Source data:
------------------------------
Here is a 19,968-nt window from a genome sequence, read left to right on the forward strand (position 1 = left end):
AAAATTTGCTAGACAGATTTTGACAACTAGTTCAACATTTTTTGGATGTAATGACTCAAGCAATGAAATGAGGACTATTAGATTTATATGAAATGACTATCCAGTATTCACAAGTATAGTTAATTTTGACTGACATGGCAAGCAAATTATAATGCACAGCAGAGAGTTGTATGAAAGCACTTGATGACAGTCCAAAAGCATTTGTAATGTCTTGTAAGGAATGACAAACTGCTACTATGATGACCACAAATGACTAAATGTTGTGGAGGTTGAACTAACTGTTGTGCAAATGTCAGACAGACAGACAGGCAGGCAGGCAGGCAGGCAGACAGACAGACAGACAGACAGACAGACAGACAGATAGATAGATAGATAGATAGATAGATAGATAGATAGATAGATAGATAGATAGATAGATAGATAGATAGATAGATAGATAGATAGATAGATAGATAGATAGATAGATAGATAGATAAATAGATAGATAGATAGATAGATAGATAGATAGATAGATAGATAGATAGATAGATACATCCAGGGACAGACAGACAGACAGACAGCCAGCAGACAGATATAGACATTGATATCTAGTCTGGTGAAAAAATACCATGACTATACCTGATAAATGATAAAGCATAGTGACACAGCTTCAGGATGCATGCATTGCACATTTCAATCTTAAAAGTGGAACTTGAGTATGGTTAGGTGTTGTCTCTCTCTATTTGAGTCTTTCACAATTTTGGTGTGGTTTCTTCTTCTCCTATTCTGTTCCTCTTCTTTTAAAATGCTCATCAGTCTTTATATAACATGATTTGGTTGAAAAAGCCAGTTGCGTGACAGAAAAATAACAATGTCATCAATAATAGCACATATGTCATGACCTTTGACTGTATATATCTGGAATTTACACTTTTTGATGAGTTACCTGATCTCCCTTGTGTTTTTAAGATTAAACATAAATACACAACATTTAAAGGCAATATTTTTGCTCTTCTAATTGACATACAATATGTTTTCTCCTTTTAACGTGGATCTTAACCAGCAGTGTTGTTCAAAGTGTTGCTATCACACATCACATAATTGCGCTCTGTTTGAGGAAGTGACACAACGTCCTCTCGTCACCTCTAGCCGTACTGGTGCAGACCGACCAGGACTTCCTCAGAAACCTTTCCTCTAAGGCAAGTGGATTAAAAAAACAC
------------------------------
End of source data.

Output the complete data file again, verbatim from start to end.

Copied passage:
Here is a 19,968-nt window from a genome sequence, read left to right on the forward strand (position 1 = left end):
AAAATTTGCTAGACAGATTTTGACAACTAGTTCAACATTTTTTGGATGTAATGACTCAAGCAATGAAATGAGGACTATTAGATTTATATGAAATGACTATCCAGTATTCACAAGTATAGTTAATTTTGACTGACATGGCAAGCAAATTATAATGCACAGCAGAGAGTTGTATGAAAGCACTTGATGACAGTCCAAAAGCATTTGTAATGTCTTGTAAGGAATGACAAACTGCTACTATGATGACCACAAATGACTAAATGTTGTGGAGGTTGAACTAACTGTTGTGCAAATGTCAGACAGACAGACAGGCAGGCAGGCAGGCAGGCAGACAGACAGACAGACAGACAGACAGACAGACAGATAGATAGATAGATAGATAGATAGATAGATAGATAGATAGATAGATAGATAGATAGATAGATAGATAGATAGATAGATAGATAGATAGATAGATAGATAGATAGATAGATAGATAAATAGATAGATAGATAGATAGATAGATAGATAGATAGATAGATAGATAGATAGATACATCCAGGGACAGACAGACAGACAGACAGCCAGCAGACAGATATAGACATTGATATCTAGTCTGGTGAAAAAATACCATGACTATACCTGATAAATGATAAAGCATAGTGACACAGCTTCAGGATGCATGCATTGCACATTTCAATCTTAAAAGTGGAACTTGAGTATGGTTAGGTGTTGTCTCTCTCTATTTGAGTCTTTCACAATTTTGGTGTGGTTTCTTCTTCTCCTATTCTGTTCCTCTTCTTTTAAAATGCTCATCAGTCTTTATATAACATGATTTGGTTGAAAAAGCCAGTTGCGTGACAGAAAAATAACAATGTCATCAATAATAGCACATATGTCATGACCTTTGACTGTATATATCTGGAATTTACACTTTTTGATGAGTTACCTGATCTCCCTTGTGTTTTTAAGATTAAACATAAATACACAACATTTAAAGGCAATATTTTTGCTCTTCTAATTGACATACAATATGTTTTCTCCTTTTAACGTGGATCTTAACCAGCAGTGTTGTTCAAAGTGTTGCTATCACACATCACATAATTGCGCTCTGTTTGAGGAAGTGACACAACGTCCTCTCGTCACCTCTAGCCGTACTGGTGCAGACCGACCAGGACTTCCTCAGAAACCTTTCCTCTAAGGCAAGTGGATTAAAAAAACAC